Oooh that’s a really fantastic tip! Other women are definitely a fast way to get a read on a man—I’ve also had women shaking their head in warning at me from time to time if a man has bad intentions. Thank you for pointing this out!

    Beth says:

    I always get wary when people are strident about paying for stuff, especially meals and even more if there are drinks involved. Though sometimes there is a cultural component to consider, if me wanting to pay my share is a big deal then I’m wondering what they think they’re getting in return or whether they’re trying to get me drunk. Great post!

    Oh, definitely when drinks are involved. Drinks require extra caution – I’ll only take it if I saw someone pour it, and only accept a few unless I’m with other people who can watch out for me (I learned this lesson the hard way after being drugged in Thailand). Other kinds of payments… yeah, it’s a hard cultural call.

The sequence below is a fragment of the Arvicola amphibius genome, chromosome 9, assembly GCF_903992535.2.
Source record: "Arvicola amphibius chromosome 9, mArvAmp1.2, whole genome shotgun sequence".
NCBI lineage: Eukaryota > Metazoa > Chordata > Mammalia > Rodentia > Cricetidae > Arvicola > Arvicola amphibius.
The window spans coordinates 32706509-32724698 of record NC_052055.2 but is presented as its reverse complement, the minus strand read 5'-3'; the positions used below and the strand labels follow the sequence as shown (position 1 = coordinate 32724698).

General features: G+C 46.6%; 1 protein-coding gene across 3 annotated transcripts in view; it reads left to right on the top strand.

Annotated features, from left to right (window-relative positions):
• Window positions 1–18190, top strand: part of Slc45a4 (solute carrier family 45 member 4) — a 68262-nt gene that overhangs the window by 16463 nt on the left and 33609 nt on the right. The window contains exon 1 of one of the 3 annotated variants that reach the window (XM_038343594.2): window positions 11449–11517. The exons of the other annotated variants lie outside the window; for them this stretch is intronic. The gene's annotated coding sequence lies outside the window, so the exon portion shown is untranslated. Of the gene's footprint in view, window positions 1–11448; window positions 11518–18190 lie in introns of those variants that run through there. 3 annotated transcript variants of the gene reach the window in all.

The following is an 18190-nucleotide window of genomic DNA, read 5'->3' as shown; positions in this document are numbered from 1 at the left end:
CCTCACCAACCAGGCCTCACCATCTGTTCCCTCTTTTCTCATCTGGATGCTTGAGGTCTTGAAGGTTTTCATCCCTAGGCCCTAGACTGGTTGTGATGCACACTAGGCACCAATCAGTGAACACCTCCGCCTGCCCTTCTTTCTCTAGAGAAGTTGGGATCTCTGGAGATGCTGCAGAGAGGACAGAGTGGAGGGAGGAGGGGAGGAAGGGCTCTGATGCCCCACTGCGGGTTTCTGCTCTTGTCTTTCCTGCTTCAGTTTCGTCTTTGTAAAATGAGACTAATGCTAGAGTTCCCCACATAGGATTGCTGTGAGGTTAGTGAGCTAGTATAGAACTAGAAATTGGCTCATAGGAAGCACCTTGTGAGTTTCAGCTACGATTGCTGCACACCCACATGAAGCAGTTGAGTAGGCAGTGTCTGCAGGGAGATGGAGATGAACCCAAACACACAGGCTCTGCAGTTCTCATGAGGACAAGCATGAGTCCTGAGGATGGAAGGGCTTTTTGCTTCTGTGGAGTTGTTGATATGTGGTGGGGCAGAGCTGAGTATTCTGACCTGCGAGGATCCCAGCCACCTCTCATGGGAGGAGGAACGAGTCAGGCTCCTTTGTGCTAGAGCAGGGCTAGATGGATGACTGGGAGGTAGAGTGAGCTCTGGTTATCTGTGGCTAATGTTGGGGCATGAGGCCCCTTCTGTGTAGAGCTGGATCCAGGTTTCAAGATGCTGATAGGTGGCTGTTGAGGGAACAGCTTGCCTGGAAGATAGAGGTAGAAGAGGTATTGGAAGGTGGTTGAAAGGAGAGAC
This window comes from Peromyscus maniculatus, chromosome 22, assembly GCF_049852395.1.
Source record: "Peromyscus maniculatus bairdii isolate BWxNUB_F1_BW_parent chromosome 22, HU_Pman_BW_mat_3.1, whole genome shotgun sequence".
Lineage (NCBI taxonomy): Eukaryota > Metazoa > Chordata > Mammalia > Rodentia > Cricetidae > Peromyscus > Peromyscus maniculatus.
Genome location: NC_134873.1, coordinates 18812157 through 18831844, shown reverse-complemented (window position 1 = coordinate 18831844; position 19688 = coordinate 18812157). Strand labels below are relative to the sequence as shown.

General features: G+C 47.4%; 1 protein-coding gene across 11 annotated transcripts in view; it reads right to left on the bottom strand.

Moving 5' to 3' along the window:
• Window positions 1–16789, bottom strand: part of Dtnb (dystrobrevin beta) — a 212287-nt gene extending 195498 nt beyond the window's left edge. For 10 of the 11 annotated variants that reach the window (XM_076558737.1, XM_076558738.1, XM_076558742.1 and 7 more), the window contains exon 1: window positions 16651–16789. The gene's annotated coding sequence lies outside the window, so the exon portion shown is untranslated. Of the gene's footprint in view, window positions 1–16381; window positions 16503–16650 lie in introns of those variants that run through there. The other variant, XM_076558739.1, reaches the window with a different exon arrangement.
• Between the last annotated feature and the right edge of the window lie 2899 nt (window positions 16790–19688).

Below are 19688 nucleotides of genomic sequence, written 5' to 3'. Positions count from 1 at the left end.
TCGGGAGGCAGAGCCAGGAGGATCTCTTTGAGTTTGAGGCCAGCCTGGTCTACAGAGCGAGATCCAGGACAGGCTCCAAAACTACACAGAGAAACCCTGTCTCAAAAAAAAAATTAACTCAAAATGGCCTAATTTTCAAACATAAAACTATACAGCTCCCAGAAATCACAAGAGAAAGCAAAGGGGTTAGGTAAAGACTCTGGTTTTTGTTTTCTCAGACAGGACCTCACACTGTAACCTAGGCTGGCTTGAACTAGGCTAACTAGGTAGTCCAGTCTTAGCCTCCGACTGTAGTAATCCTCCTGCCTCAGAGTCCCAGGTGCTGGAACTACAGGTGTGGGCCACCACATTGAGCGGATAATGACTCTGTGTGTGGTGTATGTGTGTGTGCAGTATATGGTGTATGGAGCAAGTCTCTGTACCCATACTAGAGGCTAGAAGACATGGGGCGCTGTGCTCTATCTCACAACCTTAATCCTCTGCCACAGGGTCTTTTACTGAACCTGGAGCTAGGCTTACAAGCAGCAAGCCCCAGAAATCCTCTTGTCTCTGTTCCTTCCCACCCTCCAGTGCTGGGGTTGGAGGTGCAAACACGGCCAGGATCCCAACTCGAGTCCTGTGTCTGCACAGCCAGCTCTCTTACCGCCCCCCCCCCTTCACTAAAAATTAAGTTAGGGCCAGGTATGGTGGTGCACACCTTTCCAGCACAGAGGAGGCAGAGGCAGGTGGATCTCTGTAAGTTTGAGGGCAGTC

Dale says:

    This is a great post! And I love your point that one bad experience doesn’t have to be the end of the journey. I’ve been fortunate not to have many bad experiences with creeps while traveling solo, but that’s honestly because I avoid interacting with men 95% of the time… and I don’t feel like I’ve missed out haha!

    Haha, you’re only missing out on men being difficult! But yes, I see often that someone has a bad experience and writes off the entire country/people/travel. Acknowledging the bad is important, but it doesn’t have to mean casting everything as negative.

    Devayani Pathak says: